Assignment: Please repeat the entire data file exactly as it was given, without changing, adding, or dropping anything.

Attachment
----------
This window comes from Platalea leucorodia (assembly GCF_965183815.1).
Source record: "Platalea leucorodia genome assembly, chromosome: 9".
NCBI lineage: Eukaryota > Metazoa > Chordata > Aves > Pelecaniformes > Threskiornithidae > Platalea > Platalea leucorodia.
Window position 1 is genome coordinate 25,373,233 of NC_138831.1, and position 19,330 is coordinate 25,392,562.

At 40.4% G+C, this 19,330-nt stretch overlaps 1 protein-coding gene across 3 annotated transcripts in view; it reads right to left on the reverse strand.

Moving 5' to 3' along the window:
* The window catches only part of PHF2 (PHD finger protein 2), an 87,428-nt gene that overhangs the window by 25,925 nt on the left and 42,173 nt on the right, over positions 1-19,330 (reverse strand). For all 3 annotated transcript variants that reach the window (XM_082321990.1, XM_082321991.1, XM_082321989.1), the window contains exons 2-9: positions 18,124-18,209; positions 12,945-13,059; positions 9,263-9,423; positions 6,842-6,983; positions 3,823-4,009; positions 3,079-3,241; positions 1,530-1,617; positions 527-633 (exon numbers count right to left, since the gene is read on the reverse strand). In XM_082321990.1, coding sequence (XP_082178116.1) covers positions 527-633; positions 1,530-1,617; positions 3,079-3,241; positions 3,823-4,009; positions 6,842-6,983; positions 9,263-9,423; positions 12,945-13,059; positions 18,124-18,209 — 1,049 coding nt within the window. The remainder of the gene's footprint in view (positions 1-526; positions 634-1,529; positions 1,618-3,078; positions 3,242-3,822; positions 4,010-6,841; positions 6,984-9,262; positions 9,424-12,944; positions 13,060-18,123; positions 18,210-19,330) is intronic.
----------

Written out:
This window comes from Platalea leucorodia (assembly GCF_965183815.1).
Source record: "Platalea leucorodia genome assembly, chromosome: 9".
NCBI lineage: Eukaryota > Metazoa > Chordata > Aves > Pelecaniformes > Threskiornithidae > Platalea > Platalea leucorodia.
Window position 1 is genome coordinate 25,373,233 of NC_138831.1, and position 19,330 is coordinate 25,392,562.

At 40.4% G+C, this 19,330-nt stretch overlaps 1 protein-coding gene across 3 annotated transcripts in view; it reads right to left on the reverse strand.

Moving 5' to 3' along the window:
* The window catches only part of PHF2 (PHD finger protein 2), an 87,428-nt gene that overhangs the window by 25,925 nt on the left and 42,173 nt on the right, over positions 1-19,330 (reverse strand). For all 3 annotated transcript variants that reach the window (XM_082321990.1, XM_082321991.1, XM_082321989.1), the window contains exons 2-9: positions 18,124-18,209; positions 12,945-13,059; positions 9,263-9,423; positions 6,842-6,983; positions 3,823-4,009; positions 3,079-3,241; positions 1,530-1,617; positions 527-633 (exon numbers count right to left, since the gene is read on the reverse strand). In XM_082321990.1, coding sequence (XP_082178116.1) covers positions 527-633; positions 1,530-1,617; positions 3,079-3,241; positions 3,823-4,009; positions 6,842-6,983; positions 9,263-9,423; positions 12,945-13,059; positions 18,124-18,209 — 1,049 coding nt within the window. The remainder of the gene's footprint in view (positions 1-526; positions 634-1,529; positions 1,618-3,078; positions 3,242-3,822; positions 4,010-6,841; positions 6,984-9,262; positions 9,424-12,944; positions 13,060-18,123; positions 18,210-19,330) is intronic.